Faced with a huge backlog of cases and shortage of judges, Uganda’s Judiciary has set up special court sessions to expeditiously hear and dispose of cases related to sexual and gender-based violence.
The sessions kicked off concurrently in different parts of the country on November 12, and are expected to be concluded by December 15.
At least 1,000 out of an estimated 10,000 cases related to crimes on sexual and gender-based violence, including rape, defilement and domestic violence, are expected to be heard and cleared during this period.
More than 60 per cent of criminal cases are related to sexual and domestic violence.
According to figures published by the Uganda Bureau of Statistics this year, 30 per cent of 15- to 49-year-old girls and women experienced physical or sexual violence from a partner over the previous 12 months. Half of this age group will experience some sort of violence at the hands of a partner in their lifetime.
In total, the courts will hold 13 special sessions.
Uganda’s judiciary says the special sessions are a pilot to understand how courts, if supported well, can be able to hear cases and make rulings in a shorter time. Currently, some cases can take between two to 10 years before they are concluded.
The special court sessions are being funded by the United Nations Population Fund (UNFPA).
Judiciary spokesperson Solomon Muyita said with the special sessions, each assigned judge or magistrate is expected to handle more than one case per day.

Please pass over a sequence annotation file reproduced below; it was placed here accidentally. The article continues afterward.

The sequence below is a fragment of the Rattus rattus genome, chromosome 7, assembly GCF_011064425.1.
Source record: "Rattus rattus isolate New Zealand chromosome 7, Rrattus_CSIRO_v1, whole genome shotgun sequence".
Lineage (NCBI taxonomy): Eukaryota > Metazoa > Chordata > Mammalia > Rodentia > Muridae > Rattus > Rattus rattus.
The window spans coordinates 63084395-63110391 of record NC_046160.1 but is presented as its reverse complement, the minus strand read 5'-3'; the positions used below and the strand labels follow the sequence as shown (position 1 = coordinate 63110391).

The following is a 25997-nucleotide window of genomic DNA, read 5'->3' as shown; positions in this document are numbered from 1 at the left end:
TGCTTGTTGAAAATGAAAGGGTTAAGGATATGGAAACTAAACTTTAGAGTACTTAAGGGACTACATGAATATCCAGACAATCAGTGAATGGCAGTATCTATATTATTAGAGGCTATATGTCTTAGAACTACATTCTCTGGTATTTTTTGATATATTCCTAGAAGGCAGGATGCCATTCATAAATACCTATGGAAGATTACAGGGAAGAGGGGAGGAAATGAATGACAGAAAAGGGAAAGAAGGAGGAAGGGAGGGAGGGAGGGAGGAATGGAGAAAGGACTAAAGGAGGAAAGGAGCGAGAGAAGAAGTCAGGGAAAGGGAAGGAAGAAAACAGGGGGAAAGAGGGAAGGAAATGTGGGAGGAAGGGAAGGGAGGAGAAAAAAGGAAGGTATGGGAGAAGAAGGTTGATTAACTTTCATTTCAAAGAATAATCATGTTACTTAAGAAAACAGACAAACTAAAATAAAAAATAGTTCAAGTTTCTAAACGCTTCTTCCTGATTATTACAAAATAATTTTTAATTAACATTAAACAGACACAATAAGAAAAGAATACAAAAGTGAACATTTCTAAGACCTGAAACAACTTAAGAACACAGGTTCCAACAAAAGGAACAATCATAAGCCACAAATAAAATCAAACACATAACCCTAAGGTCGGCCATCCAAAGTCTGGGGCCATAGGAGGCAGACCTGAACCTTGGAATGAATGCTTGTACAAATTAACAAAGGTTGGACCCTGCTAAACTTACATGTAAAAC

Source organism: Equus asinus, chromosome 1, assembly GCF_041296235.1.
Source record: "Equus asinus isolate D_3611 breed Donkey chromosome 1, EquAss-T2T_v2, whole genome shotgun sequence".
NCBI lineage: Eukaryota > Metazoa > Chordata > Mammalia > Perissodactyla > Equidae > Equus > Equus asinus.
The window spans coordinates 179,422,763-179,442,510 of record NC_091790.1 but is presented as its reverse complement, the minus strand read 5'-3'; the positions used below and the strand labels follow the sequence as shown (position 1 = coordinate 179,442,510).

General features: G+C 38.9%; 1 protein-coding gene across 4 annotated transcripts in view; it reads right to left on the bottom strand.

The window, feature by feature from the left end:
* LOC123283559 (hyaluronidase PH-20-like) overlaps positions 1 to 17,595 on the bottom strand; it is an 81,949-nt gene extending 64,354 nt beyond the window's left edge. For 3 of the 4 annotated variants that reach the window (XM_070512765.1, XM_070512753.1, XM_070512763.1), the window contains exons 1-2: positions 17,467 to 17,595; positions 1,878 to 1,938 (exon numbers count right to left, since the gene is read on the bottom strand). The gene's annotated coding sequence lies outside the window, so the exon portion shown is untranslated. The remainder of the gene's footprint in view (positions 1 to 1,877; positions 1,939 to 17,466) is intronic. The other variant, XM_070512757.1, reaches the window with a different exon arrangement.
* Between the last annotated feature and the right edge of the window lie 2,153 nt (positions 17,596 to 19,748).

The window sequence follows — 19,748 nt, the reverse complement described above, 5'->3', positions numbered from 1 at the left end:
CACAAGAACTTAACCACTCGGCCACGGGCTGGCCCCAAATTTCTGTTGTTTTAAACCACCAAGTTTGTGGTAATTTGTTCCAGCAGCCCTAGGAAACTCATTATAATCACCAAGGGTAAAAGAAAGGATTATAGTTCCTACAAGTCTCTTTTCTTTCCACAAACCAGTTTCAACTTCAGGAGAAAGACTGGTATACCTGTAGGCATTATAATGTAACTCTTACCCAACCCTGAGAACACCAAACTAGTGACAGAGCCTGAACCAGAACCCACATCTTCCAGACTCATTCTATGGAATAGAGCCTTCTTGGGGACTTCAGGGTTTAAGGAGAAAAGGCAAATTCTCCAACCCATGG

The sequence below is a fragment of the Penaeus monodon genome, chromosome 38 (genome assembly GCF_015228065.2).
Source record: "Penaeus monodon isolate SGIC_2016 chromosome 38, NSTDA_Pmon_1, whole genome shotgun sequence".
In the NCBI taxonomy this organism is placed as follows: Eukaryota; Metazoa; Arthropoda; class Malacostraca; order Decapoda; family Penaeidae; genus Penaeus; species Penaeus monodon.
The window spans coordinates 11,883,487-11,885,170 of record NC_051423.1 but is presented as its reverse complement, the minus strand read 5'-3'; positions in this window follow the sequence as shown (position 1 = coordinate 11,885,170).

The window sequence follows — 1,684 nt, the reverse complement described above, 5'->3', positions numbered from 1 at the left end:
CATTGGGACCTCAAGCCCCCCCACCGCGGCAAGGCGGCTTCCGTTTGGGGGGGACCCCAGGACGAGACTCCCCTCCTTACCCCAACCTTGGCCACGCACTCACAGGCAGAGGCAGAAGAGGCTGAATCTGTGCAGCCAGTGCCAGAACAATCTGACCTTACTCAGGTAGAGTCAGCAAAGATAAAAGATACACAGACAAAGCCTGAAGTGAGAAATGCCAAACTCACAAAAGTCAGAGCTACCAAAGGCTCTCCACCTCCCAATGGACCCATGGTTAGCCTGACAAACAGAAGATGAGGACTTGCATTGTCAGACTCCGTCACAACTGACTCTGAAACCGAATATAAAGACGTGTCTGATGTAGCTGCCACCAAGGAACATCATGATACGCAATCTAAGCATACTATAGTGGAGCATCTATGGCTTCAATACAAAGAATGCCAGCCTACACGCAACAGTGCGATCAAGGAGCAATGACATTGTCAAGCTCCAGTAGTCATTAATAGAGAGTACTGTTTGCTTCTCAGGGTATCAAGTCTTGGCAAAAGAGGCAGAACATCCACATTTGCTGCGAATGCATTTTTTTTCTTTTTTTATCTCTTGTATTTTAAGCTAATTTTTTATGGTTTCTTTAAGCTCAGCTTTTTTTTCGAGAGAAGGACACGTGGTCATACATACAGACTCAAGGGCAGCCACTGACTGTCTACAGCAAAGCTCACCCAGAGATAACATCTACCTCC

“We hope with these special courts, we can advance justice to survivors of sexual and gender based violence, while at the same time improving their experiences in the justice system,” Mr Muyita told The East African.
Each judicial officer has been assigned between 50 and 100 cases.
“We expect them to clear at least 1,000 cases, taking into account the plea bargain procedure,” said Principal Judge Yorokamu Bamwine.
Alain Sibenaler, the UNFPA representative, said the special courts will help bring justice closer to the people, especially those in hard to reach areas.
“UNFPA will continue to work with the Justice Law and Order Sector and other stakeholders towards the strengthening of gender-based violence prevention and response, including ensuring access to justice,”Mr Sibenaler said.
According to Mr Muyita, a shortage of judges, slow investigations by the police and lack of witnesses have slowed trials in court, moreso those specifically related to sexual and gender-based violence.
Because many of these cases are often not a priority for judges and other judicial officers, they can drag on for several years without being heard, thereby denying justice to the victims and the accused.
By 2017, there were more than 155,000 cases in general that were pending at all levels of courts, according to findings by the Case Backlog Committee that was set up by the judiciary to understand the magnitude of the problem and possible ways of dealing with it.
Criminal cases constituted the biggest percentage of unresolved cases at 44 per cent, followed by civil cases at 33 per cent and land cases at 14 percent.
A large number of sexual and gender-based violence related cases were reported to police. In its 2017 annual crime report, police recorded at least 14,985 cases of defilement and 1,335 cases of rape.
In the same period, 361 cases of death through domestic violence and 4,473 cases of homicide were also reported.
Overall, the police report shows that by the end of 2017 a total of 66,626 cases were taken to court, out of which 18,961 cases secured convictions, 1,419 cases were acquitted, 9,613 cases dismissed and 36,633 cases were still pending trial.
The courts that are handling the special sessions on sexual violence cases include the High Court Criminal Division in Kampala, and the high court circuits of Moroto, Sororti, Masaka, Mukono, Gulu, Bushenyi and Mbale.
The Chief Magistrates courts of Nabweru, Iganga, Lira, Kapchorwa and Sironko will also be handling the cases.